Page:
Until the late 80s the prison was outside the village limits, but just before the 1990 census the village annexed it and a swath of the land in between. This boosted tax revenues from the state, which are allocated based on the every-ten-years head count. The 1980 census listed the village's population at 719. The 1990 census listed it at 1,288, the 2000 census at 2,411, of whom some 1,500 were prisoners.
The state pays Sheridan its annual share of the motor-fuel tax and state income tax based on its population. Al Rucker, the mayor in 1990 and now a village trustee, says that each resident is currently good for about $97 a year, though he adds that the rate has been as much as $120 per "man, woman, child, or prisoner" in years past. This makes the approximate value of the prison population to Sheridan $145,500, or 38 percent of the total village budget.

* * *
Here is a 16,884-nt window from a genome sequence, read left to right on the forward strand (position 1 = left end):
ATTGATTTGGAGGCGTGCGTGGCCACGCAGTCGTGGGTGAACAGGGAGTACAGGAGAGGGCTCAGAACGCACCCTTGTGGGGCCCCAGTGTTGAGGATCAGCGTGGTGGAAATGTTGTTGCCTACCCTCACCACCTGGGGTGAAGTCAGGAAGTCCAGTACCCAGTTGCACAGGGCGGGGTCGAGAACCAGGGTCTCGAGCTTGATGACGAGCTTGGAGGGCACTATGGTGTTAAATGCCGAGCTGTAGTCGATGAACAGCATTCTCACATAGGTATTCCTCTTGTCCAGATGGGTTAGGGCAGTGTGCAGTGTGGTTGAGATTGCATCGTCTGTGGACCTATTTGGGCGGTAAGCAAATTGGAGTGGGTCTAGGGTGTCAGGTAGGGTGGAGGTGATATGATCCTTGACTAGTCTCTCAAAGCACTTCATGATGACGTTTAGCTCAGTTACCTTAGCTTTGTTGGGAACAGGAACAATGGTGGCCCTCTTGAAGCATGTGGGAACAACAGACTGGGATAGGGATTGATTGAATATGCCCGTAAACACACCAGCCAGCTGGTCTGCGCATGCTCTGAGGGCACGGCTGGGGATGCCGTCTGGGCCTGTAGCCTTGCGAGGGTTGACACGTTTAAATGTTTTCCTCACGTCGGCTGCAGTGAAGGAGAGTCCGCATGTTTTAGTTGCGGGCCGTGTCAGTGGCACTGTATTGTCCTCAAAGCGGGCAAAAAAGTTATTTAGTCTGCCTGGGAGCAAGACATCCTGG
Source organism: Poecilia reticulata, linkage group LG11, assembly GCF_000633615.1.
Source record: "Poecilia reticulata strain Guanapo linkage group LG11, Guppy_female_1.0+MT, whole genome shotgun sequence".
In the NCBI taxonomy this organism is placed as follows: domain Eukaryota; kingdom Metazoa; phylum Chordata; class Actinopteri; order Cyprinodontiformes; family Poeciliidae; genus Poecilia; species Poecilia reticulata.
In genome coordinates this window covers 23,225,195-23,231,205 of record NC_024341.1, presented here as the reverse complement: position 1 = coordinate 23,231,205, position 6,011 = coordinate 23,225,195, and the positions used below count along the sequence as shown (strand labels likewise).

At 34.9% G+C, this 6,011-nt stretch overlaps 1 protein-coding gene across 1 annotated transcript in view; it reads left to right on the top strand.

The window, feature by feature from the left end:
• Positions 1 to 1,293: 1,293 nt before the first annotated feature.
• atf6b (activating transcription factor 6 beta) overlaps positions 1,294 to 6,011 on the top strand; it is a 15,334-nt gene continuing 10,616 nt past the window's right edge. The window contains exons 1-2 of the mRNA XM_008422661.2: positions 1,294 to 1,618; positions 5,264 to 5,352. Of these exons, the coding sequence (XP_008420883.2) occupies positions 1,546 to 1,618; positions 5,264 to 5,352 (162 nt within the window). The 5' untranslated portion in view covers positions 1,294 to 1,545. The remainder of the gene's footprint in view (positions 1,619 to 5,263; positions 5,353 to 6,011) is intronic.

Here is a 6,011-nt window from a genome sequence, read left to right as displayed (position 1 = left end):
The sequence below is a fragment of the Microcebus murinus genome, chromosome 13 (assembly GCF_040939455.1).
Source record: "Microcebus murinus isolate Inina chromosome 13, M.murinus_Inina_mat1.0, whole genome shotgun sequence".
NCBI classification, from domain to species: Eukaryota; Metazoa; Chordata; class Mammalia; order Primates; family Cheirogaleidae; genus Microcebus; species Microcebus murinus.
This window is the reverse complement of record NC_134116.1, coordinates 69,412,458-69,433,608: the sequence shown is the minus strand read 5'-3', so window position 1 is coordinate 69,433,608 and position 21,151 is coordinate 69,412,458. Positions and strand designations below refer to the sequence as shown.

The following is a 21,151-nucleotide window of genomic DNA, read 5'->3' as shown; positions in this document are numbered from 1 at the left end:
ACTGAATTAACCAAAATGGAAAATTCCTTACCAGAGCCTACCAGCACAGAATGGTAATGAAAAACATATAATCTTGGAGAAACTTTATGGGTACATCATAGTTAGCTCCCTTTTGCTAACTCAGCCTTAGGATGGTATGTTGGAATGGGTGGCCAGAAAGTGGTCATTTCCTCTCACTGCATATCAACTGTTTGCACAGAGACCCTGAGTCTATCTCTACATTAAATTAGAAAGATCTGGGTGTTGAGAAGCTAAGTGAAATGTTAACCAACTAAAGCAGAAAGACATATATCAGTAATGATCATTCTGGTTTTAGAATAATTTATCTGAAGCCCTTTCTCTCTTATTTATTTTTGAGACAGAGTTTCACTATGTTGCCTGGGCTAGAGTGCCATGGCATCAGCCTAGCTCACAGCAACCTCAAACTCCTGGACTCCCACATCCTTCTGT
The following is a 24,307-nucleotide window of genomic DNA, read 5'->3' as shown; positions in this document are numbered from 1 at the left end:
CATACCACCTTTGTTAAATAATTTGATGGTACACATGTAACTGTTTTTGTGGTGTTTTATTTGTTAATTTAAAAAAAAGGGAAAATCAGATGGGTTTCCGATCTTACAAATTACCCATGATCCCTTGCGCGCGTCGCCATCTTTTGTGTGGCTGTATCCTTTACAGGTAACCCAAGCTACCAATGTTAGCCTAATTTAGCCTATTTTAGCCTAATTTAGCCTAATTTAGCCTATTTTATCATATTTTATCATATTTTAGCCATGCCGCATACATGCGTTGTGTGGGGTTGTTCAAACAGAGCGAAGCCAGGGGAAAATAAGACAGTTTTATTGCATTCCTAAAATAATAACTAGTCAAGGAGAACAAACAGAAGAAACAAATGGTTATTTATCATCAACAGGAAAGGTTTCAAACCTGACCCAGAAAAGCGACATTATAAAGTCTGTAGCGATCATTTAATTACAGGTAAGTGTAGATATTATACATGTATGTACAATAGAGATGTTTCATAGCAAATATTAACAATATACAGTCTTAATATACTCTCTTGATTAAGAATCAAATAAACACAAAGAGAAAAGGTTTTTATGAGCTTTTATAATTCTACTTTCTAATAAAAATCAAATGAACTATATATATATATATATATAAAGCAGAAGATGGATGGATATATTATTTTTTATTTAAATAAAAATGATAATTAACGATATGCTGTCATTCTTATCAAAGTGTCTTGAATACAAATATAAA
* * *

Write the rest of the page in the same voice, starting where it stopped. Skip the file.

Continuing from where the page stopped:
Of course none of the prisoners who were counted in the 2000 census is locked up in Sheridan anymore. But they'll all be part of the state's calculations until the next census, in 2010.
The state revenues allow Sheridan to keep its property taxes low. Only one other incorporated area within LaSalle County has a lower property tax rate than Sheridan, whose rate was 0.2292 in 2001--about a quarter of the county average. (By comparison, Chicago's current rate is 1.4780.) Total annual property tax receipts in Sheridan amounted to just $19,500 in 2001, funding only about 5 percent of the village's budget.